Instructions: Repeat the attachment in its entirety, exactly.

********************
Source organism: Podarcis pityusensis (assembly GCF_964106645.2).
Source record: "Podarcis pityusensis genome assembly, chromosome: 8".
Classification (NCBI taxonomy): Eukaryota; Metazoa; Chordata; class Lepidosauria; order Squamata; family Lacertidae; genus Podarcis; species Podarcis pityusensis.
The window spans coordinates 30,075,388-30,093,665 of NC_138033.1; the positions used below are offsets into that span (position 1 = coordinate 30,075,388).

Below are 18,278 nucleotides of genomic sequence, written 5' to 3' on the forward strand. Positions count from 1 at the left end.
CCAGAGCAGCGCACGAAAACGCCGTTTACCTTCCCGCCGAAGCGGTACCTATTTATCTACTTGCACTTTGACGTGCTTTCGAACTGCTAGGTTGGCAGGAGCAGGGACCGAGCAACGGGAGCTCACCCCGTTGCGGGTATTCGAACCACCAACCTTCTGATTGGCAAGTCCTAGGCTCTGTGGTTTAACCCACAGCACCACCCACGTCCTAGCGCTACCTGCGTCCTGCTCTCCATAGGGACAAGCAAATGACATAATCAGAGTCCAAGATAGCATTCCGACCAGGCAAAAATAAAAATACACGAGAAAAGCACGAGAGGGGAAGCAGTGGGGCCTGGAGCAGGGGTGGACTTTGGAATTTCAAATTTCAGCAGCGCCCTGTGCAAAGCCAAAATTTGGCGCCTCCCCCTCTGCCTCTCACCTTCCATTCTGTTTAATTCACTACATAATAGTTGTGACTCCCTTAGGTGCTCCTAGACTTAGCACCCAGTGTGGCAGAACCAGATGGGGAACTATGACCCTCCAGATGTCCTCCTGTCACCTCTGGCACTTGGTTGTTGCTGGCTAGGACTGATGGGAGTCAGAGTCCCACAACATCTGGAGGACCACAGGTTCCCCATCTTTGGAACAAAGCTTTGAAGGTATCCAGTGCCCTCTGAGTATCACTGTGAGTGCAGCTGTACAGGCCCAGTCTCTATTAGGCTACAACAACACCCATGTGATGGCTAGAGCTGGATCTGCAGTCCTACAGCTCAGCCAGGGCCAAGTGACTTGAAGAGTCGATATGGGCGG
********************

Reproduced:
Source organism: Podarcis pityusensis (assembly GCF_964106645.2).
Source record: "Podarcis pityusensis genome assembly, chromosome: 8".
Classification (NCBI taxonomy): Eukaryota; Metazoa; Chordata; class Lepidosauria; order Squamata; family Lacertidae; genus Podarcis; species Podarcis pityusensis.
The window spans coordinates 30,075,388-30,093,665 of NC_138033.1; the positions used below are offsets into that span (position 1 = coordinate 30,075,388).

Below are 18,278 nucleotides of genomic sequence, written 5' to 3' on the forward strand. Positions count from 1 at the left end.
CCAGAGCAGCGCACGAAAACGCCGTTTACCTTCCCGCCGAAGCGGTACCTATTTATCTACTTGCACTTTGACGTGCTTTCGAACTGCTAGGTTGGCAGGAGCAGGGACCGAGCAACGGGAGCTCACCCCGTTGCGGGTATTCGAACCACCAACCTTCTGATTGGCAAGTCCTAGGCTCTGTGGTTTAACCCACAGCACCACCCACGTCCTAGCGCTACCTGCGTCCTGCTCTCCATAGGGACAAGCAAATGACATAATCAGAGTCCAAGATAGCATTCCGACCAGGCAAAAATAAAAATACACGAGAAAAGCACGAGAGGGGAAGCAGTGGGGCCTGGAGCAGGGGTGGACTTTGGAATTTCAAATTTCAGCAGCGCCCTGTGCAAAGCCAAAATTTGGCGCCTCCCCCTCTGCCTCTCACCTTCCATTCTGTTTAATTCACTACATAATAGTTGTGACTCCCTTAGGTGCTCCTAGACTTAGCACCCAGTGTGGCAGAACCAGATGGGGAACTATGACCCTCCAGATGTCCTCCTGTCACCTCTGGCACTTGGTTGTTGCTGGCTAGGACTGATGGGAGTCAGAGTCCCACAACATCTGGAGGACCACAGGTTCCCCATCTTTGGAACAAAGCTTTGAAGGTATCCAGTGCCCTCTGAGTATCACTGTGAGTGCAGCTGTACAGGCCCAGTCTCTATTAGGCTACAACAACACCCATGTGATGGCTAGAGCTGGATCTGCAGTCCTACAGCTCAGCCAGGGCCAAGTGACTTGAAGAGTCGATATGGGCGG